Have you ever had a “frenemy?” That friend who goes through the motions of being a friend and even says that you’re good friends, but who routinely does things to hurt your feelings, dash your confidence, or stir up trouble? It can be exhausting to deal with a person like that—trying to decipher the passive-aggressive slights and figure out if she is someone you can trust. Can you imagine how much harder it is for your child? That’s why you need to know how to handle your child’s frenemies, Mom. Bad friends aren’t healthy for your child.
Sometimes kid frenemies just need to go their separate ways. At other times, it’s more complicated than that. What if the moms are good friends, or the children are trapped in the same class at school? Disentangling your child from the tentacles of a hurtful “friend” may require a bit of maneuvering on your part.
I have watched my five children experience friendships of all kinds: some positive, some negative. Here’s what I’ve learned about dealing with your kids’ bad friends.
Help your child understand the reasons why.
One of my girls had a friend in grammar school who was really insecure. Her insecurity caused the child to react with jealousy when my daughter spent time with any other friends and made her say discouraging things to shake my daughter’s confidence regularly. It was her way of leveling the playing field between them. My child saw it simply as meanness until I explained that she really felt bad about herself, and this is just the way it came out. It didn’t solve the entire problem (it was still a challenging relationship), but it did help my child to disregard some of her barbs and take them for what they really were: the other girl’s insecurity seeping out.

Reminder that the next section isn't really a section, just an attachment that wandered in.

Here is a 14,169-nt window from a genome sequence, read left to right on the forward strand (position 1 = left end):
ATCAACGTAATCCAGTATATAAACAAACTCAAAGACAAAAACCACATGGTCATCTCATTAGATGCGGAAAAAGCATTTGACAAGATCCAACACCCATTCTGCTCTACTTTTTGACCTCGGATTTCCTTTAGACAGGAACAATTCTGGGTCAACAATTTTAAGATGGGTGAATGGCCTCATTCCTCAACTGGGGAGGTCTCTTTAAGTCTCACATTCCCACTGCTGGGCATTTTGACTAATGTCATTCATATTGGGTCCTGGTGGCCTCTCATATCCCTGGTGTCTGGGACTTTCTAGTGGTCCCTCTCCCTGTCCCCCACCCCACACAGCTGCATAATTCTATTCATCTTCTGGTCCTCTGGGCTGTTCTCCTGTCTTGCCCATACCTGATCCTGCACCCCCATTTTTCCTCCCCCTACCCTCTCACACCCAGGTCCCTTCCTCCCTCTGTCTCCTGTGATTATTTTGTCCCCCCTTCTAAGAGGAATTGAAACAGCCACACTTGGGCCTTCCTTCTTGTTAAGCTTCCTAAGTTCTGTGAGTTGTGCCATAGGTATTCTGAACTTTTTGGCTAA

Accept that some friendships aren’t meant to be.
Sometimes we push our children to continue to socialize with a frenemy because it’s convenient for us. Maybe the other mom is your BFF or the most convenient carpool buddy for you. But if the children have conflict that your child can’t remedy by modifying her own behavior in a reasonable way, it’s not fair to continually put her in the position of having to deal with a disagreeable kid. Give her a break by not pushing them together frequently.
Role play relationship strategies.
If your child wants to try to save the relationship, help her learn how to handle the kinds of negative situations that come up most frequently with her frenemy. If her frenemy is guilty of constantly dishing out backhanded compliments or thinly-veiled insults, teach her how to kindly but firmly say, “You might not have meant it that way, but what you said just hurt my feelings.” Often, manipulative kids (and adults, for that matter) back down when their nonsense is brought out into the daylight.
Point out what genuine friendship looks like.
When your daughter makes the soccer team, her frenemy may have a snide comment while more genuine friends will probably show real joy for her success. Make sure she notices that and understands what true friendship looks like. Even if she learns how to cope with her frenemy, you don’t want her to be influenced by those negative relationship habits or adopt them herself.
When it’s really bad, do what needs to be done.
When all else fails, you may have to take more drastic steps to separate your child from a toxic friendship. Privately request that they be placed in different classes next year at school. Allow your child to decline invitations to play or sleep-over. If the child or the other parent asks if there’s a problem, be kind but honest. Knowing that the behavior is bad enough to cost her a friend may motivate the child to show more kindness. It might also help her parents see how to coach her toward being a better friend.
In what ways have you handled your child’s frenemies?